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One Man's Meat

Saturday, 4 March 2017

Still hopeful despite fearing the worst

Pastor Koh and his wife Liew Sow Yoke.

Pastor Koh and his wife Liew Sow Yoke.

The daylight kidnapping of pastor Raymond Koh remains a mystery and there have been no new leads.

TODAY is the 19th day since pastor Raymond Koh Keng Joo (pic) was abducted and his son, Jonathan, is still trying to keep his emotions under control.

On Wednesday night, I met the introverted 32-year-old man at a shopping mall in Petaling Jaya.

“How have you been coping?” I asked.

“The first few days were rough. But I have been keeping my emotions in check for some conclusive evidence on what happened to my dad,” he said.

“If not, I will be in a state of limbo – not certain, not here and not there. I am just suppressing my emotions now.”

On Feb 13, the 62-year-old pastor was abducted by a group of masked men at Jalan SS4B/10, Petaling Jaya, less than 100m from the police housing complex.

According to Jonathan’s police report, Koh left his house around 10am and was on his way to a friend’s house in Kelana Jaya. Police found the number plate of the car he was driving on the road at the scene.

Koh’s family has raised the cash reward for information on his whereabouts from RM10,000 to RM100,000. So far, there has been no new lead to his disturbing abduction.

“What do you think happened to him?” I asked Jonathan.

“It looks like a kidnapping. Have you seen the footage?” he said.

“I have not. I’ll look at it later,” I said.

“It was unnecessary. He is an old man. It took more than 15 people to take him. You can just ask him to follow and he will gladly follow. He is that kind of person,” he said.

Jonathan described his father as a passionate person.

“He does one thing and he wants to do it well. He is a workaholic. He works, works, works,” he said.

“Why do you think your dad was kidnapped?” I said.

“It is because he speaks what he believes in and he shares his beliefs with people. He is not ashamed of what he believes in,” he said.

“What does he believe?” I said.

“He is a Christian. He practises without exception everything that is written in the Bible,” he said.

“What is your theory on why he was kidnapped?” I asked.

In 2011, Jonathan said, Koh lodged a police report that he had received a death threat.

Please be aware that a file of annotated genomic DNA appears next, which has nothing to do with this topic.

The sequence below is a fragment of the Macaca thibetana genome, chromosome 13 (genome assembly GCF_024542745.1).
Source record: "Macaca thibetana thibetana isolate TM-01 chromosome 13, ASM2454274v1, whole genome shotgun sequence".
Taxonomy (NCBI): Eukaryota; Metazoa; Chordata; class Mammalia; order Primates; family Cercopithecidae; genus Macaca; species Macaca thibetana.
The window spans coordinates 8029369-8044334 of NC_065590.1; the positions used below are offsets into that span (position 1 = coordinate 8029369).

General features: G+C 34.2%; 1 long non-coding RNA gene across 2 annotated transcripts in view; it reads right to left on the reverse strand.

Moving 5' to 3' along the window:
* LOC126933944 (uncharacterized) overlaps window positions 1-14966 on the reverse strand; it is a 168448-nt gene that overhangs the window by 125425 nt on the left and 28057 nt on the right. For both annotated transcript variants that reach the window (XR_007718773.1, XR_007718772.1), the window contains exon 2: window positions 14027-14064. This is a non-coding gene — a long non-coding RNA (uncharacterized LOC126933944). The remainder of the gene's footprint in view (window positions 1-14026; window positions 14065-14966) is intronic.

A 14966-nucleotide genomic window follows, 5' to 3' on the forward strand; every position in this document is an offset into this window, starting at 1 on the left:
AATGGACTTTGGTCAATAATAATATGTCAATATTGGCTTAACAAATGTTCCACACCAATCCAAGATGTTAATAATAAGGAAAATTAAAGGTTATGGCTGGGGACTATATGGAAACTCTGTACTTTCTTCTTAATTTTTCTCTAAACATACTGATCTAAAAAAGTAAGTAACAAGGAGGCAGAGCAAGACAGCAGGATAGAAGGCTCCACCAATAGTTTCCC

The threat, which came with two bullets, happened after the Selangor Islamic Reli­gious Department raided a thanksgiving and fund-raising dinner organised by Harapan Komuniti at a church in Petaling Jaya.

In 2004, Koh set up Harapan Komu­niti to help single mothers, drug addicts and those with HIV/AIDS. The community centre in Petaling Jaya was also a place for children to learn English or do their homework.

“But that death threat was six years ago. What is its connection with your dad’s abduction?” I asked.

“We have been evading them. We have been moving around. We also received a lot of death threats on the Internet. We have people following us. This really shook my mum,” he said.

“According to the police, they (abductors) have been following my dad for a long time and the way they executed the abduction, they knew where he stayed and where he went.”

“But the death threat was six years ago. Why has the abduction happened now?” I asked.

“There is a lot of speculation,” he said and told me what had been found so far.

Two days after his father’s abduction, Jonathan, together with family and friends, did their own investigation. They felt helpless so they went to look for CCTV footage and put up missing person posters.

Subsequently, they found two CCTV recordings. When Jonathan saw the second CCTV recording, he realised that his dad’s abduction was “something beyond him”.

He showed me the recording on his smartphone. It was chilling. It was like a scene from a movie.

Here’s The Star’s report on Tuesday on how Koh was abducted.

“The recording obtained by the family showed a well-executed operation by masked men in seven vehicles, including two motorcycles.

It showed three black or dark-coloured vehicles forcing the Honda Accord that Koh was driving to a stop at Jalan SS4B/10 in Kelana Jaya. The vehicles boxed him in, with one stopping in front, another by the side and a third right behind him.

The men from the three vehicles dashed out and a split second later a sedan pulled up just behind the last car blocking Koh’s Honda.

Even before the sedan came to a complete halt, the front passenger door opened and a man dashed out and joined the melee.

The footage showed a commotion around Koh’s Honda before a fifth car stopped further behind and a man jumped out from the front passenger seat.

He immediately gestured for a Myvi, driven by a member of the public, to back off from the scene.

The Myvi was seen reversing some 50ft or more and a motorcyclist stopped in front of it.

The other motorcyclist was seen riding around as if to maintain perimeter around the scene of the abduction.

Then, all the cars, including Koh’s Honda, were seen speeding away.

The whole episode took less than a minute.”

Watching it, I felt vulnerable. If this can happen to the pastor, it can happen to me.

“What are you hoping or expecting?” I asked Jonathan.

“I have very low expectations,” he said.

“If he comes back, it is a huge bonus. My emotions are on hold for now.”

Tags / Keywords: Philip Golingai , columnist

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